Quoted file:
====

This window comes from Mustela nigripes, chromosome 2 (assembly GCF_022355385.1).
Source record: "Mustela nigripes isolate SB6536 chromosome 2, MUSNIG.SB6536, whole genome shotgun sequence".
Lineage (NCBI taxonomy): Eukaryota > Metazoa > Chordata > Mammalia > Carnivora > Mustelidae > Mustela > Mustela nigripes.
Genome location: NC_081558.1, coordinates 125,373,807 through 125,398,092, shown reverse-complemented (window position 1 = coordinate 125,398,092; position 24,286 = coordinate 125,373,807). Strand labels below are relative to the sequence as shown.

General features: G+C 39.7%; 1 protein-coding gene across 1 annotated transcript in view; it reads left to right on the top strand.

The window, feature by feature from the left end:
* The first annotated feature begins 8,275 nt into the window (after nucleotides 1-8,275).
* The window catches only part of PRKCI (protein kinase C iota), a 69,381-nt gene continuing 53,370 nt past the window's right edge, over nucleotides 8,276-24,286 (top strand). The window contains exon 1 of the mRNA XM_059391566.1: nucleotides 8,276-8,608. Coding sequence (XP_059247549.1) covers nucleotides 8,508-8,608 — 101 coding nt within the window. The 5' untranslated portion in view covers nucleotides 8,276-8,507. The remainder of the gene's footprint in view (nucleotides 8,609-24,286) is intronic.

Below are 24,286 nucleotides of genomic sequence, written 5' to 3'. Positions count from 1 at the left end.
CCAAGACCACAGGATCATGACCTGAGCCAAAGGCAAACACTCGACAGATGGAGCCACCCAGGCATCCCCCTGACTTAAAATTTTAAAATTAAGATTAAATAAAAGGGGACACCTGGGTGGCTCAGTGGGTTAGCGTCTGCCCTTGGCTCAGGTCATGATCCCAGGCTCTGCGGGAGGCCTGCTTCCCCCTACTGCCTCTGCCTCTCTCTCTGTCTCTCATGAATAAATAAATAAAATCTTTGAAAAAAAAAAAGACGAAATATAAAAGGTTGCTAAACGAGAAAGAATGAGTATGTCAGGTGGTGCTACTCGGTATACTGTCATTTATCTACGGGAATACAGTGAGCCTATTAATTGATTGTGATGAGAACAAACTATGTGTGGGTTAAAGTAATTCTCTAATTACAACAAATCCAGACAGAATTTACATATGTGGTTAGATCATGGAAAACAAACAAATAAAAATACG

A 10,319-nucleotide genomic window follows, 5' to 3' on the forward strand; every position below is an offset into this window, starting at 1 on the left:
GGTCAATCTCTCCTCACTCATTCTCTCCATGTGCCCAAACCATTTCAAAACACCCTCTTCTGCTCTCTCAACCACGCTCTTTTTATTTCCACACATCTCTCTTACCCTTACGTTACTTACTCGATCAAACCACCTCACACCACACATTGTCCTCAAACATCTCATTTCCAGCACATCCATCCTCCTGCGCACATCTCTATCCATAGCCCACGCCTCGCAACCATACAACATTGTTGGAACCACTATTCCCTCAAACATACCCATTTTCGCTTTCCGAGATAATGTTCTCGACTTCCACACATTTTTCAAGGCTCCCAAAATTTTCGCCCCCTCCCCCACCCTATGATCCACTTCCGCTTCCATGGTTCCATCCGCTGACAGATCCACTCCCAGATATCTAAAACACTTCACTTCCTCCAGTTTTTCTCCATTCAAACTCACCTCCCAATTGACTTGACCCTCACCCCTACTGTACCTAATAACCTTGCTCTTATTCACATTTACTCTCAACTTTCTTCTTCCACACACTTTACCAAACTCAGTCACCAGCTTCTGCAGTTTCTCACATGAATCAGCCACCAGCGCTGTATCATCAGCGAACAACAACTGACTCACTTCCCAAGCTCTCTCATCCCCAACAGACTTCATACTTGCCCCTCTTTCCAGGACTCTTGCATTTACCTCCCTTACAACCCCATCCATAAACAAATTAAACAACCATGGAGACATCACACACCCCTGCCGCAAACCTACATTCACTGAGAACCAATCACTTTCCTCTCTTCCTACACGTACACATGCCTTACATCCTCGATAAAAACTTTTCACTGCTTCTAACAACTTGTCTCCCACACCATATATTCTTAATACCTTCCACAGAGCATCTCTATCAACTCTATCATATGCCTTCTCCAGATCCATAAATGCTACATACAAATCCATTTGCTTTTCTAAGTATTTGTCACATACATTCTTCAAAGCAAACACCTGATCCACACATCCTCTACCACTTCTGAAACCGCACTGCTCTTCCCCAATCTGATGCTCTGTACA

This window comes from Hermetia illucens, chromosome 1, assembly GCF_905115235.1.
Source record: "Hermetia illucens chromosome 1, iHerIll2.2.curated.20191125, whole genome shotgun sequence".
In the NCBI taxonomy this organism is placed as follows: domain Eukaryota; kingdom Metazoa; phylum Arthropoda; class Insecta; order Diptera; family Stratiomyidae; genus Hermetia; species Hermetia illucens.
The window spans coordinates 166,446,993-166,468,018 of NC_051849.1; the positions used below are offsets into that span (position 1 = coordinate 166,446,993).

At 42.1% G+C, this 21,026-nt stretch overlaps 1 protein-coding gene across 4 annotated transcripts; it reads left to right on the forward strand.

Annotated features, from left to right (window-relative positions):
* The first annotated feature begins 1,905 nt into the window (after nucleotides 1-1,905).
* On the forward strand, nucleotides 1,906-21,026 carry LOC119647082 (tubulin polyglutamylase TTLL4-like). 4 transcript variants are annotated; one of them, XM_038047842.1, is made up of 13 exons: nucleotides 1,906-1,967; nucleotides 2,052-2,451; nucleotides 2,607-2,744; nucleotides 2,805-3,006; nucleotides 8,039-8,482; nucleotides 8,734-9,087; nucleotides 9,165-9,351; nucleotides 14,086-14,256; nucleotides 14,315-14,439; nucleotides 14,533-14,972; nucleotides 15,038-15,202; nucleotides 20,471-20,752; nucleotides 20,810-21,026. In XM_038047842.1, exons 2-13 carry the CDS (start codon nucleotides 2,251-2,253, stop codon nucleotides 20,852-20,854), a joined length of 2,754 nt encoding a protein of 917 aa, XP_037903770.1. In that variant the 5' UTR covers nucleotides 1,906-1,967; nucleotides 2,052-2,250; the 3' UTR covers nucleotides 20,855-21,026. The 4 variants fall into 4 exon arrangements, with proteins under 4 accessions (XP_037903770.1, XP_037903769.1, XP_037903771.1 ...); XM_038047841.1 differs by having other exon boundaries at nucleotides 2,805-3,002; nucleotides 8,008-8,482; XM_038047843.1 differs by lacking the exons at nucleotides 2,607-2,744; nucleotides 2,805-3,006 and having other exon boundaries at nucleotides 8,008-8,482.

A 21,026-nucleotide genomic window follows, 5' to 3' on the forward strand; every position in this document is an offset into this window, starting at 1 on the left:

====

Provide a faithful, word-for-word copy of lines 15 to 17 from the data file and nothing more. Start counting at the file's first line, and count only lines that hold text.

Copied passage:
In the NCBI taxonomy this organism is placed as follows: domain Eukaryota; kingdom Metazoa; phylum Arthropoda; class Insecta; order Diptera; family Stratiomyidae; genus Hermetia; species Hermetia illucens.
The window spans coordinates 166,446,993-166,468,018 of NC_051849.1; the positions used below are offsets into that span (position 1 = coordinate 166,446,993).

At 42.1% G+C, this 21,026-nt stretch overlaps 1 protein-coding gene across 4 annotated transcripts; it reads left to right on the forward strand.